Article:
I had the pleasure of meeting with one of my colleagues, Phil S. recently and among other topics we started talking about philanthropy. We found that we both shared passionately in the Biblical notion, “to whom much is given, much is expected” and that we both spent a fair amount of time and financial resources giving back to our communities and to others.
During the conversation, Phil thought it might be a good idea to have a breakout session to help people structure ways that they could be impactful in their community and build upon their professional legacy and he casually said, “Yes, it would be great to help people understand the journey from success to significance.” And the phrase stuck with me.
As I thought more about it, I reflected on the fact that it is one thing to attain a measure of success, but it is quite simply something very different and much more powerful to transform one’s success into something that is meaningful for someone else, for other people. That is indeed what makes your success significant. Using your talent, your intellect, your dollars on behalf of others creates a multiplier effect that is far more significant than you as one person, attaining an accolade or earning dollars.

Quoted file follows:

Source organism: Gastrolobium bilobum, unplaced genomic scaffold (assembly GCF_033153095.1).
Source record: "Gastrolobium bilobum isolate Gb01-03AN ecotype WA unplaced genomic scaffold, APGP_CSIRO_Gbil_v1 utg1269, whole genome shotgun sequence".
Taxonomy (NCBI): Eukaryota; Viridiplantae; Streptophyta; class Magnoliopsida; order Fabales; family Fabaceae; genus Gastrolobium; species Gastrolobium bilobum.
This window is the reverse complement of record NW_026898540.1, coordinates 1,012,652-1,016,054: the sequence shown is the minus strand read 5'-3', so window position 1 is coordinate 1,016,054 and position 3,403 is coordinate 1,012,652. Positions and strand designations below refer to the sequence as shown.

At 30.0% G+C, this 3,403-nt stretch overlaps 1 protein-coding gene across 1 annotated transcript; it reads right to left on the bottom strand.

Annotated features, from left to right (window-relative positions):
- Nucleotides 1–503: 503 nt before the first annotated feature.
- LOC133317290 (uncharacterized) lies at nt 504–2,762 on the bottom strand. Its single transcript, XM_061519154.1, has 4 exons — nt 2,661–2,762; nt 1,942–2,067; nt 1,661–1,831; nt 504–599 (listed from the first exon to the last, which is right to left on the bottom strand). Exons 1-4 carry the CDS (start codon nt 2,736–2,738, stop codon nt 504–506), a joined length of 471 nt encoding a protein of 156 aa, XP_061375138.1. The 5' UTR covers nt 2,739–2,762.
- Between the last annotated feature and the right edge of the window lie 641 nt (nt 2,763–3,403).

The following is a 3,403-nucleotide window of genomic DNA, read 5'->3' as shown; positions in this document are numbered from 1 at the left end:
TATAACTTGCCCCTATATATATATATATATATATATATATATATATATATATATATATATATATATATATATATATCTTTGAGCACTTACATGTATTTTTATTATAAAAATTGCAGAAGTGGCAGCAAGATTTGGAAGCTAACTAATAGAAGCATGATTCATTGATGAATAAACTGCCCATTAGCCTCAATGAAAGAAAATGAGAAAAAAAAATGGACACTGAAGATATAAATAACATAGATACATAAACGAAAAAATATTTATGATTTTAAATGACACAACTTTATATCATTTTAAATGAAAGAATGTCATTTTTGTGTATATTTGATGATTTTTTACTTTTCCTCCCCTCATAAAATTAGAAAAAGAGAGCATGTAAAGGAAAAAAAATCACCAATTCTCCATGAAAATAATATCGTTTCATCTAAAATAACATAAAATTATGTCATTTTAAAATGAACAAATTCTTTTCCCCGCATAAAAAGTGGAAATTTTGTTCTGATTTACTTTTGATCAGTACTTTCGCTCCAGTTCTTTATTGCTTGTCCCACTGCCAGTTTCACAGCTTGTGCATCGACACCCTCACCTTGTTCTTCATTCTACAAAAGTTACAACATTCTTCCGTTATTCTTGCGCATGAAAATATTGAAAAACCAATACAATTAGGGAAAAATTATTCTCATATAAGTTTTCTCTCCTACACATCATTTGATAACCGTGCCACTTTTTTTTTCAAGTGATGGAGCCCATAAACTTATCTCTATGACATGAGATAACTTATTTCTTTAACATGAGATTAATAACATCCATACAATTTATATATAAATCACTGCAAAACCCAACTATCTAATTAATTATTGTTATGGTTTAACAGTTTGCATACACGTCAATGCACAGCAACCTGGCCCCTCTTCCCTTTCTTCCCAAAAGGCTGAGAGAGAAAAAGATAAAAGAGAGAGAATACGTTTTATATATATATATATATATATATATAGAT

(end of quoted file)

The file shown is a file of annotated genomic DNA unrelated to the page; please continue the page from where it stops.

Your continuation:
When we individually accomplish a task, receive another promotion, significantly enhance our earning power through ascending the corporate ladder or successful entrepreneurship, or receive an appointment, there is no question that we benefit, our families benefit, our friends and acquaintances are happy for us, and mentees are inspired even more, but if we leave these life events right there, then we are foregoing an opportunity to have even greater influence and to extend the life and the meaning of what we have accomplished.
In order to make your success truly significant, you must leverage your dollars and your influence to attract more dollars to a worthy cause, you must leverage your accomplishments to gain credibility and an audience for causes you believe in, you must leverage your respected voice to influence positive action on behalf of those who are less fortunate than you are, you must leverage your time in mentoring and sponsoring someone else’s success. You can and must leverage your success to bring other supporters along to improve the world that is around us, at the community level, at the regional level, at the national level, and even at the global level.
You can and must use your success to teach and inspire others about how to move from success to significance.
I am clearly passionate about maximizing one’s success as I write about and often speak about in public and corporate venues, but as I move forward I will be even more actively engaged and mindful about extending that success so that it is even more significant. I invite you to do the same.
-Carla Ann Harris